Harry and a heavily pregnant Meghan went on an official overseas tour to Morocco in February.
The duchess celebrated her pregnancy by getting a henna tattoo – a good luck gesture from her Moroccan hosts, and the couple also had an audience with King Mohammed VI.
When Archie was four months old, the Sussexes travelled to South Africa for their first tour as a family, with Harry also heading to Angola, Malawi and Botswana.
In the Nyanga township in Cape Town, the duchess gave a rousing speech to young women who have benefited from an initiative teaching them self-defence and female empowerment.
Speaking publicly about her mixed race heritage, she told them: “I want you to know from me I am here with you as a mother, as a wife, as a woman, as a woman of colour and as your sister.”
Meghan danced with some of the performers as she left the township.
The duke was in all-action mode as he travelled on a South African Maritime Police Unit Rib at Kalk Bay Harbour.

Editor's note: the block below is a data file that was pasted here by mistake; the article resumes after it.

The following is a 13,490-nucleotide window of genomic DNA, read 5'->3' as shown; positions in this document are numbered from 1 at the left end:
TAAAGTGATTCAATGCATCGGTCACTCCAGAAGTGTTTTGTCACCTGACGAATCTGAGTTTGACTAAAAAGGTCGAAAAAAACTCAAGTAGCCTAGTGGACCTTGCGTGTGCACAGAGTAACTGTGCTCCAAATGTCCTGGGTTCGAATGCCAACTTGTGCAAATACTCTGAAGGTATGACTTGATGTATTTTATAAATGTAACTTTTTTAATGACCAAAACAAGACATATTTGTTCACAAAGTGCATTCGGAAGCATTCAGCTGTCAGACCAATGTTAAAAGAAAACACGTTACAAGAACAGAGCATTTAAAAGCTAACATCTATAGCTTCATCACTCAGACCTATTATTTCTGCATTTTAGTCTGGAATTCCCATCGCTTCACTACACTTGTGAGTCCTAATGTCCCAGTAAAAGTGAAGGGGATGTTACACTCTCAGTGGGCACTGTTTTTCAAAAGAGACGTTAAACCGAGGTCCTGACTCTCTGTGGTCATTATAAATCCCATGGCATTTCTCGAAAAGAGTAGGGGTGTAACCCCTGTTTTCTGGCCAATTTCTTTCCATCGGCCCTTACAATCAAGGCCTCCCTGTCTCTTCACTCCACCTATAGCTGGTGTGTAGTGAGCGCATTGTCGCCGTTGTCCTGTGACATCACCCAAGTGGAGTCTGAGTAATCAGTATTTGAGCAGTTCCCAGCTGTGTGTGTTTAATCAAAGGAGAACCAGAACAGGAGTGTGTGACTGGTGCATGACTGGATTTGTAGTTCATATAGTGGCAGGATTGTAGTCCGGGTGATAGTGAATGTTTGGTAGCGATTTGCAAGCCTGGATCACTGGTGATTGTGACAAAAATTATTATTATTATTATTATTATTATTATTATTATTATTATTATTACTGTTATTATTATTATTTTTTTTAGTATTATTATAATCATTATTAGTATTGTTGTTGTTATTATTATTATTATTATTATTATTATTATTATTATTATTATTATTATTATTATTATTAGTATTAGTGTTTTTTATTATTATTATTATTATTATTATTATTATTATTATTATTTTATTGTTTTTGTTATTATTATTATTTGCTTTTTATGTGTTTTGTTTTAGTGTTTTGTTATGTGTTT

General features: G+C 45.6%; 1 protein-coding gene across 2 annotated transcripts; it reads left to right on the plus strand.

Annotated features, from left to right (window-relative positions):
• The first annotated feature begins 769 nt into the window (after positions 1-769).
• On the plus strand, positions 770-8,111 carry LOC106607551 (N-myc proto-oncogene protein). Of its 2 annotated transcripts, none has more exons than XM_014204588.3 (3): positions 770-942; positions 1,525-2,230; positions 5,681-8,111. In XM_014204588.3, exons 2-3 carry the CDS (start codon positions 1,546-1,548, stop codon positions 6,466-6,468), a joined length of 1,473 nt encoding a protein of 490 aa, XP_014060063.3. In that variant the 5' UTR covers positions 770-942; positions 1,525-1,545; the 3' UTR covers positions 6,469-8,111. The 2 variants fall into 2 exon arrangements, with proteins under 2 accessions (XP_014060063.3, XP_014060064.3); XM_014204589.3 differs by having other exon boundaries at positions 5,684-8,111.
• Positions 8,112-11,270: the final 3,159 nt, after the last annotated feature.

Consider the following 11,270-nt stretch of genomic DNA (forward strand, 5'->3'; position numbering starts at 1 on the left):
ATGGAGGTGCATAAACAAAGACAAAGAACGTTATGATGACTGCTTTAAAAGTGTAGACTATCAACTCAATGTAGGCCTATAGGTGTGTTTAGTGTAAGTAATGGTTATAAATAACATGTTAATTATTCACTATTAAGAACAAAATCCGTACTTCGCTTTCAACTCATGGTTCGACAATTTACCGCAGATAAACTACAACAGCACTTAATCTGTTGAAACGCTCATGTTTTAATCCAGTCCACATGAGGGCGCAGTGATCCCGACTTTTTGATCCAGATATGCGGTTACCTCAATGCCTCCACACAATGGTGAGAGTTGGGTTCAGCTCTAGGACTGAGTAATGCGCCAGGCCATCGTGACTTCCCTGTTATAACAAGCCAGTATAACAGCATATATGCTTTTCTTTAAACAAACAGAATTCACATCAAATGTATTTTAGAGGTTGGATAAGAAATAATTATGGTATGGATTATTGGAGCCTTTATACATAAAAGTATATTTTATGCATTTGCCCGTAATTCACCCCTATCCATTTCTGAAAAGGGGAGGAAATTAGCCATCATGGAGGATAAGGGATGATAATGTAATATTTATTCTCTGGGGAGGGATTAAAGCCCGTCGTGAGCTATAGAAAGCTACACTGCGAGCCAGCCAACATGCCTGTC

Baby Archie stole the limelight as he received a tender kiss on the forehead from Archbishop Desmond Tutu while in the hands of his mother.
Harry brought back memories of the visit of his mother Diana, Princess of Wales to Angola, as he walked through a minefield in Dirico to see the work of a landmine clearance charity.
In a private visit, Meghan tied a ribbon at the memorial to murdered University of Cape Town student Uyinene Mrwetyana, to pay her respects and show soldarity with those who have taken a stand against gender-based violence.
– Legal action
The couple’s high-profile tour to Southern Africa, carried out at the request of the Government, was overshadowed on the penultimate day.
It was announced Meghan had begun a lawsuit against the Mail on Sunday over an alleged breach of copyright and privac, after it published a private letter between her and her estranged father.
The newspaper said it would be defending its case vigorously.
Then Harry launched a scathing attack on the British tabloid press, accusing them of a “ruthless campaign” against his wife, adding: “I lost my mother and now I watch my wife falling victim to the same powerful forces.”
Harry later filed his own proceedings at the High Court, against News Group Newspapers, which owns The Sun and the now-defunct News of The World, and Reach plc, which owns the Daily Mirror, in relation to the alleged illegal interception of voicemail messages.